One Minute of Exercise Per Day Is All You Need, Say Researchers
Brief bursts of intense exercise give the same health benefits as a long moderate workout.
There are many demands on our time. And even though we know we should do it, it is often very hard to stick to a consistent exercise routine. But not having enough time may no longer be a viable excuse. Just 1 minute of very intense exercise can give you the same health benefits as 45 minutes of moderate working out. That’s the conclusion drawn by researchers at McMaster University in Canada.
”This is a very time-efficient workout strategy," says the author of the study, professor Martin Gabala. "Brief bursts of intense exercise are remarkably effective."
The study involved 27 out-of-shape men who performed three weekly sessions of either intense or moderate training for 12 weeks, while some of them were in a non-exercising control group. The scientists examined key health indicators such as cardiorespiratory fitness and insulin sensitivity (which speaks to how the blood sugar is regulated by the body).
After the 12 weeks, results were remarkably similar between the group involved in intense “all-out” cycle sprints and those who cycled at a moderate pace, even though the moderate group involved five times as much exercise and time.
The sprinters first warmed up for 2 minutes, then went through a few intervals of pedaling as hard as they could for 20 seconds, followed by 2 minutes of slower riding.
”Most people cite 'lack of time' as the main reason for not being active," pointed out Gibala, who has been studying interval training for over a decade. "Our study shows that an interval-based approach can be more efficient - you can get health and fitness benefits comparable to the traditional approach, in less time."
He says that “the basic principles apply to many forms of exercise.” You can climb a few flights of stairs on your lunch break and get quick and significant health benefits. Of course, use some common sense. Intense training may not be suitable for everyone’s physical condition (especially if you have heart trouble).
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Civil discourse has fallen to an all time low.
The question that the American populace needs to ask itself now is: how do we fix it?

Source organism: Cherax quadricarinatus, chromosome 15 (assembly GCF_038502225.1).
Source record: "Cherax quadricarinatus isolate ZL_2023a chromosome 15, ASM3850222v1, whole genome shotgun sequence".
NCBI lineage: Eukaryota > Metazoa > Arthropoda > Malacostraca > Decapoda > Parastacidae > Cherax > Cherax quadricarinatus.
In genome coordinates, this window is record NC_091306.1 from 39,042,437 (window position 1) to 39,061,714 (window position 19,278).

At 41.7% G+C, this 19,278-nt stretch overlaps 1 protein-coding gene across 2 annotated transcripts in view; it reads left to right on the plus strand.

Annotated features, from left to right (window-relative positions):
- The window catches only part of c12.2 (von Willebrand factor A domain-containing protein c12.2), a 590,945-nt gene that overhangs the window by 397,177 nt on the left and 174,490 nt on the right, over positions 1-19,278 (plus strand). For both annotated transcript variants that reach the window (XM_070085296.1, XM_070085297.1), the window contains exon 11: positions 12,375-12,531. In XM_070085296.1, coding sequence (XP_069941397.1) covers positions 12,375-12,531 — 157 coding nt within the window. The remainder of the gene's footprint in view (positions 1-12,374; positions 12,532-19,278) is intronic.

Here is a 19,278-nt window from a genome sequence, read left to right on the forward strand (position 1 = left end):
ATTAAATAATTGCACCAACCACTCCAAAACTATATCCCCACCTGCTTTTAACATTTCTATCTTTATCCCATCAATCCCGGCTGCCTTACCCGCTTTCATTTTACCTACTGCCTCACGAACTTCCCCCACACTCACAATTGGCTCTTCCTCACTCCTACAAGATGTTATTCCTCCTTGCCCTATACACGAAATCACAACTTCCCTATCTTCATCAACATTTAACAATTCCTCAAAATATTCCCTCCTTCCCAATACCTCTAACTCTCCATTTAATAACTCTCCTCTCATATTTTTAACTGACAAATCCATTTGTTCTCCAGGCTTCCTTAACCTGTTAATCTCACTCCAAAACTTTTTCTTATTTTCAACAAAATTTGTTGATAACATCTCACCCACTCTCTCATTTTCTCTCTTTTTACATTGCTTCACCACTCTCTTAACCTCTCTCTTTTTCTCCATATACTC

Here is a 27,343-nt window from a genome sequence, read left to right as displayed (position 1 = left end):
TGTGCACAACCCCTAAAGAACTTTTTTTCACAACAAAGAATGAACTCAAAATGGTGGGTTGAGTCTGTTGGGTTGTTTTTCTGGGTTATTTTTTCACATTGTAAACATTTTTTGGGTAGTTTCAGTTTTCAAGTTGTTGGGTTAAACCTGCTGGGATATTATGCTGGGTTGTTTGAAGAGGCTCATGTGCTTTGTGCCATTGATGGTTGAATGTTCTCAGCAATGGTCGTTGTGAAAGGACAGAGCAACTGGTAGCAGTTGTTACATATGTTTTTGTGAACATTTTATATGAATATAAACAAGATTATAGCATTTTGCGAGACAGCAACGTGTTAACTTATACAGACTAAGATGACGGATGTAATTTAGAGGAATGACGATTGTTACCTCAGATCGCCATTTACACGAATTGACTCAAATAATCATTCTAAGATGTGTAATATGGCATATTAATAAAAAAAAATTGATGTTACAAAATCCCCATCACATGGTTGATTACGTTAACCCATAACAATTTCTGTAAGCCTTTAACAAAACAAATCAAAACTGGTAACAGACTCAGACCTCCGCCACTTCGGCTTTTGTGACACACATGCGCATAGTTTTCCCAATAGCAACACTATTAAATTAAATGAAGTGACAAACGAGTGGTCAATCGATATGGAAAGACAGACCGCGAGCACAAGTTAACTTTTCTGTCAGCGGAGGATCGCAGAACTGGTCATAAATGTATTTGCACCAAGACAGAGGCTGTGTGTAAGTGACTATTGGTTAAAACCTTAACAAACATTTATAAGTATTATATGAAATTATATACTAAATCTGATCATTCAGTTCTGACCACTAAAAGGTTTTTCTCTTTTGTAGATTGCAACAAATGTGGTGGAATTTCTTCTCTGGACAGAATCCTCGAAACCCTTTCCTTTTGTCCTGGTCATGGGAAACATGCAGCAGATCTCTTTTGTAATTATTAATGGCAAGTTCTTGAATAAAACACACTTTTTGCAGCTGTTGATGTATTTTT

Discursive fundamentals need to be taught to preserve free expression
In their findings the authors state:
upholding First Amendment ideals.
Talking politics at Thanksgiving dinner
- Progressive Activists: younger, highly engaged, secular, cosmopolitan, angry.
- Traditional Liberals: older, retired, open to compromise, rational, cautious.
- Passive Liberals: unhappy, insecure, distrustful, disillusioned.
- Politically Disengaged: young, low income, distrustful, detached, patriotic, conspiratorial
- Moderates: engaged, civic-minded, middle-of-the-road, pessimistic, Protestant.
- Traditional Conservatives: religious, middle class, patriotic, moralistic.
- Devoted Conservatives: white, retired, highly engaged, uncompromising,
It's interesting to note the authors found that:
"Tribe membership shows strong reliability in predicting views across different political topics."
Here are some statistics on differing viewpoints according to political party:
- 51% of staunch liberals say it's "morally acceptable" to punch Nazis.
- 53% of Republicans favor stripping U.S. citizenship from people who burn the American flag.
- 65% of Republicans say NFL players should be fired if they refuse to stand for the anthem.
- 58% of Democrats say employers should punish employees for offensive Facebook posts.
- 47% of Republicans favor bans on building new mosques.
Here are some guidelines for civic discourse that might come in handy:
- Practice inclusion and listen to who you're speaking to.
Civic discourse in the divisive age
dangerously tribal, fueled by a culture of outrage and taking offense. For the combatants,
the other side can no longer be tolerated, and no price is too high to defeat them.
These tensions are poisoning personal relationships, consuming our politics and
putting our democracy in peril.
Once a country has become tribalized, debates about contested issues from
immigration and trade to economic management, climate change and national security,
become shaped by larger tribal identities. Policy debate gives way to tribal conflicts.
Polarization and tribalism are self-reinforcing and will likely continue to accelerate.
The work of rebuilding our fragmented society needs to start now. It extends from
re-connecting people across the lines of division in local communities all the way to
building a renewed sense of national identity: a bigger story of us."
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